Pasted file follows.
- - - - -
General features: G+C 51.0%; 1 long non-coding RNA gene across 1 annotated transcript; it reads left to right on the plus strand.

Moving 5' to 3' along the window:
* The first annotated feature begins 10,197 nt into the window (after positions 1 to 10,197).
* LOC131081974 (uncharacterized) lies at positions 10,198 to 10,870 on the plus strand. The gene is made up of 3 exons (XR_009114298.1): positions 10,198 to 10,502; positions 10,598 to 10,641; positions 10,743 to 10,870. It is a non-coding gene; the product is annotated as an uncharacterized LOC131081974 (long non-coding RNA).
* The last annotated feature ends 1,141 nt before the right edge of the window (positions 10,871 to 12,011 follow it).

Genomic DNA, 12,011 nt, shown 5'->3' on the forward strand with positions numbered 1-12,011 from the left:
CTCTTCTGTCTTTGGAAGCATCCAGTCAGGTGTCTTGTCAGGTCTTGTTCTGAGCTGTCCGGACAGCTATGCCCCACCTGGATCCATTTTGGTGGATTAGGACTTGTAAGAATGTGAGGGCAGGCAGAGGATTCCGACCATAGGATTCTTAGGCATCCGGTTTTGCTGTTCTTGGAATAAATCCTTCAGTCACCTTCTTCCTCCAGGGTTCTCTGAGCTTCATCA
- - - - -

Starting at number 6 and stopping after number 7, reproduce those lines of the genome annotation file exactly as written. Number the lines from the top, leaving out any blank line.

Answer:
Genomic DNA, 12,011 nt, shown 5'->3' on the forward strand with positions numbered 1-12,011 from the left:
CTCTTCTGTCTTTGGAAGCATCCAGTCAGGTGTCTTGTCAGGTCTTGTTCTGAGCTGTCCGGACAGCTATGCCCCACCTGGATCCATTTTGGTGGATTAGGACTTGTAAGAATGTGAGGGCAGGCAGAGGATTCCGACCATAGGATTCTTAGGCATCCGGTTTTGCTGTTCTTGGAATAAATCCTTCAGTCACCTTCTTCCTCCAGGGTTCTCTGAGCTTCATCA